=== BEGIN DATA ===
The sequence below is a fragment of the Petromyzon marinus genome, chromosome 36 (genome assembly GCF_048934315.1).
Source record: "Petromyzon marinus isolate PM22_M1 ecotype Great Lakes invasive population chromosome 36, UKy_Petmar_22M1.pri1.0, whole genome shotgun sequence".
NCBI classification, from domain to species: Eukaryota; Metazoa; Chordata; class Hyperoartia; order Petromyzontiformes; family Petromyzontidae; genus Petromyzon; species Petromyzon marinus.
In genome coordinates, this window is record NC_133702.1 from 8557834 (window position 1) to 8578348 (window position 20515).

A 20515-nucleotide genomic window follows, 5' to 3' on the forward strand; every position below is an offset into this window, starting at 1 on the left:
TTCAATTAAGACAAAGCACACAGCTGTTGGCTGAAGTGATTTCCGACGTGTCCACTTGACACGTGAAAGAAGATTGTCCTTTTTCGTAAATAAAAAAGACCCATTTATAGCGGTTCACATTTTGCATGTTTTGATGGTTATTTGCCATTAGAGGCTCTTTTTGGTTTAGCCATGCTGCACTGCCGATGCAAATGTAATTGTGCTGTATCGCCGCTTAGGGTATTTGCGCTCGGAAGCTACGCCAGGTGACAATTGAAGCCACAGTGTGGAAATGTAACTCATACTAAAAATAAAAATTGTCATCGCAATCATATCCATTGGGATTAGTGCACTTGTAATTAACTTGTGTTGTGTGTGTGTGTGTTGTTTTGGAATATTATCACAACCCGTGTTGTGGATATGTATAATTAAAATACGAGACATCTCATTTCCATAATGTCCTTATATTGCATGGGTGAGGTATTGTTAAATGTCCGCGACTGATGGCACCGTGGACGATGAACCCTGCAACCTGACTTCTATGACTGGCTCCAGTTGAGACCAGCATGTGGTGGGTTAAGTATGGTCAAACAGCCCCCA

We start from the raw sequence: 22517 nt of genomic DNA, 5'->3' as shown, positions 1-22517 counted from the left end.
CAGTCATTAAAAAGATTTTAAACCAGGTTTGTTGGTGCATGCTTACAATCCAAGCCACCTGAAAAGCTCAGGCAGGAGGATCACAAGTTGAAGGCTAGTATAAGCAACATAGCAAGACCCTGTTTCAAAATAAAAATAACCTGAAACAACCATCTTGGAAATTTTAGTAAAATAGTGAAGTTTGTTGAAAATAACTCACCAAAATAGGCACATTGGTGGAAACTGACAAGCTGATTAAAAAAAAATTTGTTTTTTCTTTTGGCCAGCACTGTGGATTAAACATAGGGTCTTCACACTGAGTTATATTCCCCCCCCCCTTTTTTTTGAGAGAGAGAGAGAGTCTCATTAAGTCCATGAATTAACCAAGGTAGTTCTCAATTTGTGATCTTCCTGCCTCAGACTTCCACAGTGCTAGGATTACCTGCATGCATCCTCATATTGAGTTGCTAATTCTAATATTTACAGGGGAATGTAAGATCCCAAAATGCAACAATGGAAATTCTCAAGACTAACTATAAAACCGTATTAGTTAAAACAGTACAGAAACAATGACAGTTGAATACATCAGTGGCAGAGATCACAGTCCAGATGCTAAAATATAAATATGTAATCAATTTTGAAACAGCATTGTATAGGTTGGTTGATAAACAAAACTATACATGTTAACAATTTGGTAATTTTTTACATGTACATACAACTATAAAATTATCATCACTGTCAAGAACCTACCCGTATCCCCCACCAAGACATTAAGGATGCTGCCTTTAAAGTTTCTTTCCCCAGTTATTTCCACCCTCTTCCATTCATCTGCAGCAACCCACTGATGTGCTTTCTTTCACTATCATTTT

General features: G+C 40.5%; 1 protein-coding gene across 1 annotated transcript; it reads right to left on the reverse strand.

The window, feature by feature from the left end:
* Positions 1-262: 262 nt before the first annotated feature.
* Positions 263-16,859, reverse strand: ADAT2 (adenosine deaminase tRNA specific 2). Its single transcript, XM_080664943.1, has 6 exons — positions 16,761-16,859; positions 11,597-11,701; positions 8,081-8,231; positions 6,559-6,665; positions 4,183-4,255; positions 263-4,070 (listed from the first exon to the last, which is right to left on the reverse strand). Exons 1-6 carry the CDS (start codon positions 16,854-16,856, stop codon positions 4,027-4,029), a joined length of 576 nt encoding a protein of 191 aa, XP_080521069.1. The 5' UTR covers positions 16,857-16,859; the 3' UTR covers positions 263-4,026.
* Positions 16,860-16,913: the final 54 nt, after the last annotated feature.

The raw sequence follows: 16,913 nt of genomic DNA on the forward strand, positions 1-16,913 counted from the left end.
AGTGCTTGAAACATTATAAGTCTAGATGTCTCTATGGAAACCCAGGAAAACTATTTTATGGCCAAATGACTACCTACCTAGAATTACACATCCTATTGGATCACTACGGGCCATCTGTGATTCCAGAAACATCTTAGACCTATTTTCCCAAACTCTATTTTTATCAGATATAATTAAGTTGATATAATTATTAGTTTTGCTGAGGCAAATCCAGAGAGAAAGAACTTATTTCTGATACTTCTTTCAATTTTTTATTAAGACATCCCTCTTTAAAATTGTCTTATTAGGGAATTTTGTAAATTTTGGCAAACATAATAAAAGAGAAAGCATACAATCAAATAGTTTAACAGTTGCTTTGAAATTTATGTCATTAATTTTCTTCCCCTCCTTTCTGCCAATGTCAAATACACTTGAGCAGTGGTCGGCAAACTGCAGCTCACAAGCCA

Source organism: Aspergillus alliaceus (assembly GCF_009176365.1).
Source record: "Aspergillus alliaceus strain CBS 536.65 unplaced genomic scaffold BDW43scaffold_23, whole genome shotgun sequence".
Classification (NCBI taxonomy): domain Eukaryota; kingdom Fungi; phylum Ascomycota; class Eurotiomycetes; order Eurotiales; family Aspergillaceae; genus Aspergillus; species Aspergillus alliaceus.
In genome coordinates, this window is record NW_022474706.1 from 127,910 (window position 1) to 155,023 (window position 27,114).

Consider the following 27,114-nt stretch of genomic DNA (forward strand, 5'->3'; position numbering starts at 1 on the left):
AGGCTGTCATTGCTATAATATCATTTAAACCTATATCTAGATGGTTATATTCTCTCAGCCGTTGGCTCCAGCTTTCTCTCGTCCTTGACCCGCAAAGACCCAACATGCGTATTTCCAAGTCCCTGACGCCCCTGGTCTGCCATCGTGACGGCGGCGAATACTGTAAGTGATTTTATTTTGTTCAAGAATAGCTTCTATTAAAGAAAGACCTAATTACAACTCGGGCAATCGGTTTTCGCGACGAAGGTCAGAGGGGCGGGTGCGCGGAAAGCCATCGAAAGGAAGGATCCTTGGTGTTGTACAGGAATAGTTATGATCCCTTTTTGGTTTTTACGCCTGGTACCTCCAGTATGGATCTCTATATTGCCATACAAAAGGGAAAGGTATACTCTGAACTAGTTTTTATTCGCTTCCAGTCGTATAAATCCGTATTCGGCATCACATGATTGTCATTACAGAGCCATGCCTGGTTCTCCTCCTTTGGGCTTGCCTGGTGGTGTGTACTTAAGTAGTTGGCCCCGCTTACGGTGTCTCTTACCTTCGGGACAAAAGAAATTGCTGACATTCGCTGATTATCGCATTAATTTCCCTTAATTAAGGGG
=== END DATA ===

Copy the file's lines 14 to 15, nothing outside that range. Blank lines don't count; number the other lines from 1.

The raw sequence follows: 16,913 nt of genomic DNA on the forward strand, positions 1-16,913 counted from the left end.
AGTGCTTGAAACATTATAAGTCTAGATGTCTCTATGGAAACCCAGGAAAACTATTTTATGGCCAAATGACTACCTACCTAGAATTACACATCCTATTGGATCACTACGGGCCATCTGTGATTCCAGAAACATCTTAGACCTATTTTCCCAAACTCTATTTTTATCAGATATAATTAAGTTGATATAATTATTAGTTTTGCTGAGGCAAATCCAGAGAGAAAGAACTTATTTCTGATACTTCTTTCAATTTTTTATTAAGACATCCCTCTTTAAAATTGTCTTATTAGGGAATTTTGTAAATTTTGGCAAACATAATAAAAGAGAAAGCATACAATCAAATAGTTTAACAGTTGCTTTGAAATTTATGTCATTAATTTTCTTCCCCTCCTTTCTGCCAATGTCAAATACACTTGAGCAGTGGTCGGCAAACTGCAGCTCACAAGCCA